For Henry Moore, nature is the measure for the effect of his sculptures. Every piece that he was working on in his studio, whether large or small, he would bring outside to see how it behaved in the space and how it related to the trees. Accordingly, Moore preferred to see his work exhibited in the open air.
Derived from nature
With their curves and bulges, these monumental bronzes appear to derive from nature, like the fossilized remains of organic forms and structures. When the works arrived in Otterlo, Moore himself determined their position on the edge of a sand drift outside the museum grounds. He also designed the pedestal, which raises the three sculptures high above their surroundings.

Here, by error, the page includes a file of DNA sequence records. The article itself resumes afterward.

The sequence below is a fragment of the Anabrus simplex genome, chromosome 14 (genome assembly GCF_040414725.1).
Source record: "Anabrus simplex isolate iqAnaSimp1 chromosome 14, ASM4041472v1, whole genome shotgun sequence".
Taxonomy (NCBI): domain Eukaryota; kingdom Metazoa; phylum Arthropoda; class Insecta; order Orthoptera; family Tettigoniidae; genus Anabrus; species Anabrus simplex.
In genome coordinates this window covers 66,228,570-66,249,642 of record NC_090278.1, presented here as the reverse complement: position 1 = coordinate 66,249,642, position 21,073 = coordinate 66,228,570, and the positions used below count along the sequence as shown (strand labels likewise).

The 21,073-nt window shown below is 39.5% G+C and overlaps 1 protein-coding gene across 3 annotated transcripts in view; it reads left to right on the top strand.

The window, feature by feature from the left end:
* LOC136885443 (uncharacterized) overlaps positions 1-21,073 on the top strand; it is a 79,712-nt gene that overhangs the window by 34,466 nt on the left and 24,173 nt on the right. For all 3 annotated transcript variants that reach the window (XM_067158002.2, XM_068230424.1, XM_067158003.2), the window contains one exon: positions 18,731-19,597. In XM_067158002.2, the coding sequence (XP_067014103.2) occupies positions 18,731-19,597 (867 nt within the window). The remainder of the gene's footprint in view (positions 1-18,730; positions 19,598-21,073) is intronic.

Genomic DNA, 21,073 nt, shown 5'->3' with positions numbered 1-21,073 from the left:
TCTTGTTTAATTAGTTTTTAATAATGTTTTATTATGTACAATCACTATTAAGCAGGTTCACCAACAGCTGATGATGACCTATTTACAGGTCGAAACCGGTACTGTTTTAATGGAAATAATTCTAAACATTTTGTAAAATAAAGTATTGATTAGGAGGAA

Besides the aspect of the relationship of his sculptures to nature, various themes of Moore come together in this work: his interest in archaic, non-European art, his research into the possible mutual relationships of freestanding forms, and his study of the human body and of the structure of bones and vertebrae.